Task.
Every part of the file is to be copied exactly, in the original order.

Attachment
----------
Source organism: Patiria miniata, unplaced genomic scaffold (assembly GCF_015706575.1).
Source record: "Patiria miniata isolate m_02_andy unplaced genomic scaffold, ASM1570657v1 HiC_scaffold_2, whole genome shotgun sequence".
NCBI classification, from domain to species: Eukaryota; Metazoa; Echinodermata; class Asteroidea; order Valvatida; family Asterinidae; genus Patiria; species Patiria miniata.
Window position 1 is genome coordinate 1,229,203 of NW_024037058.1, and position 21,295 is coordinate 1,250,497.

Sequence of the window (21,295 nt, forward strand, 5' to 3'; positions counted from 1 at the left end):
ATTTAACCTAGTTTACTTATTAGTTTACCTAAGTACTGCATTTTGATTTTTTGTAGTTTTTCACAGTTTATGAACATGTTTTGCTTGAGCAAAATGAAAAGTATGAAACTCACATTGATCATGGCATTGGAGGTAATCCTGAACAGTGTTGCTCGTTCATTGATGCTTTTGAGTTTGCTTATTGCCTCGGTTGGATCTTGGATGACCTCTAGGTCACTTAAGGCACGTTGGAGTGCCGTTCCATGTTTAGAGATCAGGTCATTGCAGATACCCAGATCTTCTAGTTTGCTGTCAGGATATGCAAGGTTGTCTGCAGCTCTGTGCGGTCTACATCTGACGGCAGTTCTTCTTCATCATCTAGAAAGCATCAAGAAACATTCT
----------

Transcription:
Source organism: Patiria miniata, unplaced genomic scaffold (assembly GCF_015706575.1).
Source record: "Patiria miniata isolate m_02_andy unplaced genomic scaffold, ASM1570657v1 HiC_scaffold_2, whole genome shotgun sequence".
NCBI classification, from domain to species: Eukaryota; Metazoa; Echinodermata; class Asteroidea; order Valvatida; family Asterinidae; genus Patiria; species Patiria miniata.
Window position 1 is genome coordinate 1,229,203 of NW_024037058.1, and position 21,295 is coordinate 1,250,497.

Sequence of the window (21,295 nt, forward strand, 5' to 3'; positions counted from 1 at the left end):
ATTTAACCTAGTTTACTTATTAGTTTACCTAAGTACTGCATTTTGATTTTTTGTAGTTTTTCACAGTTTATGAACATGTTTTGCTTGAGCAAAATGAAAAGTATGAAACTCACATTGATCATGGCATTGGAGGTAATCCTGAACAGTGTTGCTCGTTCATTGATGCTTTTGAGTTTGCTTATTGCCTCGGTTGGATCTTGGATGACCTCTAGGTCACTTAAGGCACGTTGGAGTGCCGTTCCATGTTTAGAGATCAGGTCATTGCAGATACCCAGATCTTCTAGTTTGCTGTCAGGATATGCAAGGTTGTCTGCAGCTCTGTGCGGTCTACATCTGACGGCAGTTCTTCTTCATCATCTAGAAAGCATCAAGAAACATTCT